Thursday, July 24, 2014

Lawyers Need to Be GALs for Juveniles

I applaud G. Michael Fenner's position taken on lawyers v. non-lawyers acting as Guardians ad Litem for children in juvenile cases.  I believe that it is absolutely necessary for children to be represented by attorneys in these cases, as to take away this right to counsel for children would leave them the only parties unrepresented in these matters.  Parents have attorneys, the Department of Health and Human Services has attorneys, and the State has County Attorneys.

The right to counsel for children involved in juvenile proceedings should be a no-brainer.  And in fact, many states are moving toward a model with lawyer GALs, rather than away from it.  I would hate to see Nebraska moving in the wrong direction by taking away children's right to counsel in these matters.

Thank you to G. Michael Fenner for taking this position, and summarizing it so succinctly.

Wednesday, July 23, 2014

Prosecutors Reading Inmate/Lawyer E-mails

I just finished reading this article in the New York Times.  It was quite troubling.  It is a hallmark of our law that attorney-client communications are privileged, meaning that they are not subject to review by law enforcement, county attorneys, judges, or others.  I cannot fathom why there would be a distinction between written correspondence sent through the mail and written correspondence sent via the internet.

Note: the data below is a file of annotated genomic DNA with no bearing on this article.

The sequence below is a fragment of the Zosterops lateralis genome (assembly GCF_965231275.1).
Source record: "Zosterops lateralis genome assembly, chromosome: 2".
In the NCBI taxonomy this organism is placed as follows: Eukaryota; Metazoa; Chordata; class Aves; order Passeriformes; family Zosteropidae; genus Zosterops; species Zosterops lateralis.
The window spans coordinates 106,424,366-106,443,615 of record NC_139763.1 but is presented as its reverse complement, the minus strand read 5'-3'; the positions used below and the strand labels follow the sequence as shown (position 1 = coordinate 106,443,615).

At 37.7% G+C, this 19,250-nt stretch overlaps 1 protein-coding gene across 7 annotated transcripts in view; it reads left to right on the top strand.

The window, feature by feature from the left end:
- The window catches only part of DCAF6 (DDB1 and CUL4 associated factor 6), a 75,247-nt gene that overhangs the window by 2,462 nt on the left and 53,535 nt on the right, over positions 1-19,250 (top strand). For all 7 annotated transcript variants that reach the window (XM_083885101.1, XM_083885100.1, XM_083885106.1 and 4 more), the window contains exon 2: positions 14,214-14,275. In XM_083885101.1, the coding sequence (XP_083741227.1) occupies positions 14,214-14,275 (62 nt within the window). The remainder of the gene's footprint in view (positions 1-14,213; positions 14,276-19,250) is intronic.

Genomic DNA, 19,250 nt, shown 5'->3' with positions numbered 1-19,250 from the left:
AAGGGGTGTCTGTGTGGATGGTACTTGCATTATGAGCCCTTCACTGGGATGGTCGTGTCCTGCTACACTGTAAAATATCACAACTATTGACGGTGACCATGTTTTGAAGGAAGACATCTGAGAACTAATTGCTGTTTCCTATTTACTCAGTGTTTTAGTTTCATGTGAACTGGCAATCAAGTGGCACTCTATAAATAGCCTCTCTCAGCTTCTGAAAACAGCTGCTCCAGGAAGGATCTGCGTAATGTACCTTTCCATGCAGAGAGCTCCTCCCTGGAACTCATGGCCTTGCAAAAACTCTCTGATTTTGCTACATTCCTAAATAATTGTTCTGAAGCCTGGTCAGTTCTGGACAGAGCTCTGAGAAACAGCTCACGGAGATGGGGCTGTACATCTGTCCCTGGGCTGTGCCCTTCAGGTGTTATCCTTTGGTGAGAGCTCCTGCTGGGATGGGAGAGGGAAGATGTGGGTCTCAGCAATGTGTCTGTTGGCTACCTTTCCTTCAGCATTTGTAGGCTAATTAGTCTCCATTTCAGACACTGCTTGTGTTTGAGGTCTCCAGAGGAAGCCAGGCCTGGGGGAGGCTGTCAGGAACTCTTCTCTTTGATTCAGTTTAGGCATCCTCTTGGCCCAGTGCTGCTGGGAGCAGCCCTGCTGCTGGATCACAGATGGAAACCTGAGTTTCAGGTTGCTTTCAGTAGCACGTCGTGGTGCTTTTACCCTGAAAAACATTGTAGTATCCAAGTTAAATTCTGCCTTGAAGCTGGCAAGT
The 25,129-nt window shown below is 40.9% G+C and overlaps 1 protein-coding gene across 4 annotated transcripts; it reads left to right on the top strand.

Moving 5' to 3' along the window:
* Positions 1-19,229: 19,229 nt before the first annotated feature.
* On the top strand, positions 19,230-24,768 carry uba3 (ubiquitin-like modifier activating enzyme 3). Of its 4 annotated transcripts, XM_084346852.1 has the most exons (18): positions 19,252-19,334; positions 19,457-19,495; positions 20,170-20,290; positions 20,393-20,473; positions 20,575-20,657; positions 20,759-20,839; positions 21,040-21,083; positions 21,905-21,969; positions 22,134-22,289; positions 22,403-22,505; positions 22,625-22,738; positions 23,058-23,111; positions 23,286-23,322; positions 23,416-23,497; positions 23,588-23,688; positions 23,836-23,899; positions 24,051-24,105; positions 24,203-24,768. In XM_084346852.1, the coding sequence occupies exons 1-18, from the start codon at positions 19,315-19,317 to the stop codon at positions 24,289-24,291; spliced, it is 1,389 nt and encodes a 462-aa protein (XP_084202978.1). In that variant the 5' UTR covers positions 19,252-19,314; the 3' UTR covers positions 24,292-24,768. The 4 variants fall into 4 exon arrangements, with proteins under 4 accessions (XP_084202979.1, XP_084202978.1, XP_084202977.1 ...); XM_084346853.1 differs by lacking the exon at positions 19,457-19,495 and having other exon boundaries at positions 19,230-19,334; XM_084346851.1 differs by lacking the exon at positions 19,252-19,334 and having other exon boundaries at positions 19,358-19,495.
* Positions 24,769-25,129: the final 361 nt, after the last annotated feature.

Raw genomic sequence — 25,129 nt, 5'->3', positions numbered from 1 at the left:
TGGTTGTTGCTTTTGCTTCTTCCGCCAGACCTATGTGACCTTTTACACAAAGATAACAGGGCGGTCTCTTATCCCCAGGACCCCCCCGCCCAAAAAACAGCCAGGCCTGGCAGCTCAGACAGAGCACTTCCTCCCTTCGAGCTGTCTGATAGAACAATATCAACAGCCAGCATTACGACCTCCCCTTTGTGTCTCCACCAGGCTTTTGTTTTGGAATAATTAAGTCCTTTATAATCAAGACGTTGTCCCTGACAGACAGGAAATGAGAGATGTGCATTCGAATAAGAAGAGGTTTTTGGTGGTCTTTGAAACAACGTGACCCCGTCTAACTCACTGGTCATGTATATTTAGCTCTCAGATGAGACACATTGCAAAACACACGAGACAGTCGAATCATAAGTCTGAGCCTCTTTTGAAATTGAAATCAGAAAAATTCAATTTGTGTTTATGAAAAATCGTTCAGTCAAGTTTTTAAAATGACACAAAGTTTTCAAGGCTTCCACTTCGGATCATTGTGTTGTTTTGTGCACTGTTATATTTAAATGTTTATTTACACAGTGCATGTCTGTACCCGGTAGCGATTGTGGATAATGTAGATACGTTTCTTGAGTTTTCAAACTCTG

Certainly I understand (and regularly advise my incarcerated clients) that their communications, whether they be written, telephonic, or otherwise, with others (i.e. not their attorney) are subject to review by the jail, law enforcement, and prosecutors.  In fact, I have seen situations where those very communications lead to new charges for witness tampering, as well as being used as proof for the underlying offense.  And this, from society's prospective, makes sense to ensure that witnesses aren't being tampered with, criminal activities are not ongoing, public safety, etc.

But I do have a problem with inmates being lead to believe that their conversations with their attorneys are private/confidential/privileged, and then those conversations and statements being used against them.  This is just plain wrong, and I believe contrary to our system of law and justice.

Moreover, as the Court recently recognized in the Riley case, how we communicate with each other and interact with our world is changing.  When these types of systems are put in place to facilitate regular and easy contact between incarcerated clients and their attorneys (which I applaud), then they need to be protected just as more antiquated systems for contact (such as the mails).  Otherwise, these systems are entirely useless to attorneys as a means to communicate with incarcerated clients.